I commented on M:I IV that the members of the team were given scenes that made them so interesting that after some of their scenes together, you really did not want Hunt to show up, since he was not particularly expressive there. He’s more expressive here, but McQuarrie does not tempt fate by giving them any scenes together in which Hunt does not appear. Simon Pegg as Benji is the most involved, but Jeremy Renner and Ving Rhames appear to be collecting unemployment compensation for all they are given to do, although Renner is given a great punch line at the end of the film. I was sorry not to see Paula Patton back as Jane Carter, but her replacement is Rebecca Ferguson as Ilsa Faust. Ilsa is an officially disavowed MI 6 agent who is in fact working uncovered trying to trap Solomon Lane. She is given a lot to do and Ferguson brings a real edge to the part. The M:I films have always botched the romantic angles (see my comments in US #89) and this is no exception. We are given so little in the script to suggest an attraction between Ilsa and Hunt that when she suggests they go away together, it seems to come out of nowhere. And Hunt’s wife from the two previous films does not show up either.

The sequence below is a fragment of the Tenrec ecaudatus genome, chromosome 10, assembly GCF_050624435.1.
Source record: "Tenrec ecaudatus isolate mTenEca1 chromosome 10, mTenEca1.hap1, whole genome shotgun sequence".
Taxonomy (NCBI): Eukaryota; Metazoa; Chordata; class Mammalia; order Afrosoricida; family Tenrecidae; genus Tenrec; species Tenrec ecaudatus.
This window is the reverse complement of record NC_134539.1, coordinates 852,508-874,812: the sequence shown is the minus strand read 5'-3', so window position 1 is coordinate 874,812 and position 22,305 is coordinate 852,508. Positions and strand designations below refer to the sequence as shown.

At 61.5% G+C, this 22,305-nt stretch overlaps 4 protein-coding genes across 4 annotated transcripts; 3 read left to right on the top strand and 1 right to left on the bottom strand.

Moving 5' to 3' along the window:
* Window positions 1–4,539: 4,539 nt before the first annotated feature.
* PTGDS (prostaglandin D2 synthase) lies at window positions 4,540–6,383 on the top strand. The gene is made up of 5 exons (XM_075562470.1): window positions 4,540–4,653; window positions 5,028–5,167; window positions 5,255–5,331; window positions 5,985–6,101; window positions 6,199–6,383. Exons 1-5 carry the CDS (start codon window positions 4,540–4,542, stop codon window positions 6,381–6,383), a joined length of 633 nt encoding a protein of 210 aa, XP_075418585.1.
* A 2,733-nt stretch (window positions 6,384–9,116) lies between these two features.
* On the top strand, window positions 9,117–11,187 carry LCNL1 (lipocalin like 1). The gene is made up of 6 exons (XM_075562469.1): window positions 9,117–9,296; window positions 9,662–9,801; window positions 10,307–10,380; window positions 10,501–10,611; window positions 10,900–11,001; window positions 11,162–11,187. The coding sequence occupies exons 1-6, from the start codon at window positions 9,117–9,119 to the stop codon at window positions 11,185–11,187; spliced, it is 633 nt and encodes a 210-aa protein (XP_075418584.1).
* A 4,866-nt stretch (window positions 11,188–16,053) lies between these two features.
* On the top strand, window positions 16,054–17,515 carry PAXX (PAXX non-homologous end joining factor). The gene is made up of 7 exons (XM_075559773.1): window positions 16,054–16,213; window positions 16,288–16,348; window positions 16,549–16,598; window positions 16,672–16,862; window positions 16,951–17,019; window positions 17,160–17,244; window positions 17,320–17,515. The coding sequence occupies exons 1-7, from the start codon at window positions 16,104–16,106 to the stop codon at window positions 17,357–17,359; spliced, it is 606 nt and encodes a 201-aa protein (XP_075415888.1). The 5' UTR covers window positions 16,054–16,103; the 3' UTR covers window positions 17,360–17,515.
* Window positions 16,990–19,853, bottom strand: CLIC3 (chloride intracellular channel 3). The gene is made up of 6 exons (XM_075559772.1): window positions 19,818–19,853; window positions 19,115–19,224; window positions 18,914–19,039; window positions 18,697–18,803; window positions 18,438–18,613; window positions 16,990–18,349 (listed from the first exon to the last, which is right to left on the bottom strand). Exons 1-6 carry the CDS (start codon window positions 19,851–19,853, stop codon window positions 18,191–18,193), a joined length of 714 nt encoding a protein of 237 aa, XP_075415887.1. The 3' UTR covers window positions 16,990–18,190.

I was not the only person to notice the striking similarities between M:I II and Hitchcock and Ben Hecht’s Notorious (1946), and I thought for a moment when everybody went off to Casablanca, maybe they were about to do something with a heroine named Ilsa, but like a lot of things in the script, it sits there undeveloped.